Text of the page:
A letter to the little boy who held my autistic son's hand.

This is your first week of kindergarten.  You are nervous and excited.  You are getting into a new routine and meeting new friends.  One of those new friends is my boy.  He comes into your class only for a half hour each day because being in there all day would be too much for him.  He goes to recess with you, but he has a grownup right there with him because sometimes he tries to run away and he doesn’t always understand playground rules.

When I saw the two of you holding hands today, my eyes filled with tears and my heart filled with joy.  I know you don’t understand why it means so much to me that my son has a friend.  I know you are happy to play with a boy who is filled with life and laughter.  I won’t say thank you for being his friend, because I know you like him for him and not to get a pat on the back.

Hollywood star Channing Tatum was interviewed by Carly Fleischmann, a reporter with autism, and the video soon went viral. Article continues after this video.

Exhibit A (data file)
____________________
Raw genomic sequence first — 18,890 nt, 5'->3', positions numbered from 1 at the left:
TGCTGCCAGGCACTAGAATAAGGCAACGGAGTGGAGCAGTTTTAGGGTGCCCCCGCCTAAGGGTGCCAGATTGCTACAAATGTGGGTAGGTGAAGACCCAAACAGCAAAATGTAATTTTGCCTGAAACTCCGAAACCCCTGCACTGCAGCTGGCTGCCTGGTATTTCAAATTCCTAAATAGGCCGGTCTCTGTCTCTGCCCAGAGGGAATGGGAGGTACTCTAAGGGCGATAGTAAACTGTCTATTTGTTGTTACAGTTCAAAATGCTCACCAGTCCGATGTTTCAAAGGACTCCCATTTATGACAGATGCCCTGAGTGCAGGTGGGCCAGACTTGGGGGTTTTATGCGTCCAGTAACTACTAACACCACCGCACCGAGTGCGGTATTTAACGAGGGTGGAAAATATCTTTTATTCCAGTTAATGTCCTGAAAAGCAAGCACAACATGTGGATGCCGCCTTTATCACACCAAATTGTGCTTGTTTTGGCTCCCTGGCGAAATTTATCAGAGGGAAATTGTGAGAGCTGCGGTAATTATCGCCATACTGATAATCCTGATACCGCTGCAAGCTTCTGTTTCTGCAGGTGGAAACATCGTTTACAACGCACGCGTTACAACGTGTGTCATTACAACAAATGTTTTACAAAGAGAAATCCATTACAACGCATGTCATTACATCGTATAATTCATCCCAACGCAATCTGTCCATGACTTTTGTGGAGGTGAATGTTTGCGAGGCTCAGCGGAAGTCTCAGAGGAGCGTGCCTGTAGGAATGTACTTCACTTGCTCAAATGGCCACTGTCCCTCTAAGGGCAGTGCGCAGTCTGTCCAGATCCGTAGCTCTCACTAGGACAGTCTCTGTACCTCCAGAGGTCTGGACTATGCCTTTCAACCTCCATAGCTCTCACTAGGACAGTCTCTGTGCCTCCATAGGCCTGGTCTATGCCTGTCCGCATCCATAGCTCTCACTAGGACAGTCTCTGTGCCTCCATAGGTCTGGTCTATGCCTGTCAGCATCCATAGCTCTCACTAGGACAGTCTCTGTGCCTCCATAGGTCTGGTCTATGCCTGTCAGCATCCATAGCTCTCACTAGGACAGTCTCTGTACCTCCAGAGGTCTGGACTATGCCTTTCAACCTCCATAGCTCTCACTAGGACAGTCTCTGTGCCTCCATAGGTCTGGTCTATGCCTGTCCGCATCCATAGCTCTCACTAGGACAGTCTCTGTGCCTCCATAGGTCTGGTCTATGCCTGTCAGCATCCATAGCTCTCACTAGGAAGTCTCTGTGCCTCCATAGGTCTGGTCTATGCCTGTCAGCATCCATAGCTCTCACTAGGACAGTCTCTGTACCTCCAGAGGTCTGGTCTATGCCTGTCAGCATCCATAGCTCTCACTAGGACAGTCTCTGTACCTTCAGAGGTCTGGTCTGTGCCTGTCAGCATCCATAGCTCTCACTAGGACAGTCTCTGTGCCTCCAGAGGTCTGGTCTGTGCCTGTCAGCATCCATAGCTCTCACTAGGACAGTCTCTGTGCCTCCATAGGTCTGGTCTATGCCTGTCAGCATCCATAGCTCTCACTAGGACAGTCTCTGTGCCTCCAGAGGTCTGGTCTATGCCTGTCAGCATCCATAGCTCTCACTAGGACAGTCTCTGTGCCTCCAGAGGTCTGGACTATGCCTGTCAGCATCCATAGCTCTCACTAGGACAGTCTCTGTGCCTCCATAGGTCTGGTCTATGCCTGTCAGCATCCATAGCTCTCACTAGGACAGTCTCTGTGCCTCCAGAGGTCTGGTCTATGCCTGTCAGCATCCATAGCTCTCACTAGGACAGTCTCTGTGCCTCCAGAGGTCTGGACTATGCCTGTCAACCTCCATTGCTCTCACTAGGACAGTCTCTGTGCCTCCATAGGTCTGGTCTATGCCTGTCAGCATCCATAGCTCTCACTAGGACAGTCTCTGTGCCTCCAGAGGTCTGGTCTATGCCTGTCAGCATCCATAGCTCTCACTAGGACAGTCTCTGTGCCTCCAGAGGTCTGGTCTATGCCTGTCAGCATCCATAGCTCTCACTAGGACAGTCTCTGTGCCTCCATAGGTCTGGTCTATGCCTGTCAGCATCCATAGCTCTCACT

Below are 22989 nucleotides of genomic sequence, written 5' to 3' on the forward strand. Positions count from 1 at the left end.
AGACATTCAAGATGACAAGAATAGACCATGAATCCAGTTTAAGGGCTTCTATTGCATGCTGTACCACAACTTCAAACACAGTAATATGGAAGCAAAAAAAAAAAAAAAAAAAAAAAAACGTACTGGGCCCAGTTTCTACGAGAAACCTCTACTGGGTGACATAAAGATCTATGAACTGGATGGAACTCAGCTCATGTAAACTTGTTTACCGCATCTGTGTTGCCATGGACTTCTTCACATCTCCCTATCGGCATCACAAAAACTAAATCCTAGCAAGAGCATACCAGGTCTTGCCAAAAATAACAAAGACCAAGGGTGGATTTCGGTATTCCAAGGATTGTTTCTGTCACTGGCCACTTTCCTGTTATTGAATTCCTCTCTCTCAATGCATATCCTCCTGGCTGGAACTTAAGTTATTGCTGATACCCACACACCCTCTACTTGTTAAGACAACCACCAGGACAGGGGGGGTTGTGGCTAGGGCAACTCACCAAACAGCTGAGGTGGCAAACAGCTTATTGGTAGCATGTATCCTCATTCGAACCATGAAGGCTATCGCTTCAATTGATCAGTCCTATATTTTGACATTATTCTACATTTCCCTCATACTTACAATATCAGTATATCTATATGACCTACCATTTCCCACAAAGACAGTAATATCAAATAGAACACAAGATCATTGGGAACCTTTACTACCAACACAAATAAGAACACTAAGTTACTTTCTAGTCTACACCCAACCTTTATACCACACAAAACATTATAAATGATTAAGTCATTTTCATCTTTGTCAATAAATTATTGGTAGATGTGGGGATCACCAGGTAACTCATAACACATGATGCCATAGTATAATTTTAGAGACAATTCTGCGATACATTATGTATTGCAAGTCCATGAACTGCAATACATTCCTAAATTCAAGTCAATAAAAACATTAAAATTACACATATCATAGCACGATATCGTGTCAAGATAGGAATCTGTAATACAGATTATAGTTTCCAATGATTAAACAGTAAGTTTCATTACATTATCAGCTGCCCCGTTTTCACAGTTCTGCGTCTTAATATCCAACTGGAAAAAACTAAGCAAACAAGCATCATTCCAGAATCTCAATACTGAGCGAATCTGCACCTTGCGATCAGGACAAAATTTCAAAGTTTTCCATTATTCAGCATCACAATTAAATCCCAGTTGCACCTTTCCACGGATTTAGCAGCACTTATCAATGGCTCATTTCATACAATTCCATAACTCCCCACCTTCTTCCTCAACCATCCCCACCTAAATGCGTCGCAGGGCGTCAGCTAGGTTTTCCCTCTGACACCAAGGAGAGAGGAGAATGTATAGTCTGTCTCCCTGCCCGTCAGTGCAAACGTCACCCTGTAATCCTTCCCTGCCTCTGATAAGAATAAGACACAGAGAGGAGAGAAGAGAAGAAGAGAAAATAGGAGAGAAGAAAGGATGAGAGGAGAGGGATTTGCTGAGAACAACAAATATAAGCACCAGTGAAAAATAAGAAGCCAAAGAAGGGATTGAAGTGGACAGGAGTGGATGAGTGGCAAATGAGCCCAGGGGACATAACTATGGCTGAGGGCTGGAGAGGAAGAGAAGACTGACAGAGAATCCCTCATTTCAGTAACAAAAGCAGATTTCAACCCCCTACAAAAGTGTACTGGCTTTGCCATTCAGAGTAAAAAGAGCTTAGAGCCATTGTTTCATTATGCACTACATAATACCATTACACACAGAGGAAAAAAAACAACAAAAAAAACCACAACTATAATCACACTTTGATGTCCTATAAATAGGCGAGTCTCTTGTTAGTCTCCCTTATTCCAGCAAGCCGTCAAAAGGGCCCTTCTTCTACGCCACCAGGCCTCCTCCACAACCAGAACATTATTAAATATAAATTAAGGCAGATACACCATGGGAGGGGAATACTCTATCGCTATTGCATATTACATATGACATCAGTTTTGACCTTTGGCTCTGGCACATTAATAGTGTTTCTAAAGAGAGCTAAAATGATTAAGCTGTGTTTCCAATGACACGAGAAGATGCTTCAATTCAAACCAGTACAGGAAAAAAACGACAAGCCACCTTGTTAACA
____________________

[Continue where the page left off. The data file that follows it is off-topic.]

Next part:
I do have a favor to ask you, though.  Right now your days are filled with story time, play time and crafts and you both do pretty well side by side.  But, you see, my son has autism and I know there will come a time when you will start to notice his differences.

You’ll notice the holes in every shirt he has because when he’s anxious he chews on his collar.  You’ll notice he runs back and forth and flaps his hands when he’s excited.  You may start to notice he often talks a little too loudly.  You will start to wonder why he covers his ears when he’s surrounded by people.  You will start to notice the stares from other kids when he gets upset about seemingly little things.

Mandy and her son. Image: Provided

You will notice he often asks the same question over and over again.  You will see he often gets stuck on a subject and can't always move on to talk about something else.  You will start to wonder why he rides a different bus or why he spends so much time in another classroom.  You will notice he does different school work and he can't ride a bike. You will hear other kids making fun of him.  You will then realize he doesn't understand they're mocking him.  These epiphanies won't hit you all at once, but I know they're coming just the same.

For today, I am going to hold onto and cherish the image of the two of you holding hands, blissfully unaware of your differences.  But as time goes by and you start to notice, I ask with all my heart that you don't let go.

Read more about Mandy and her son at her blog From The Bowls Of Motherhood and visit her Facebook page.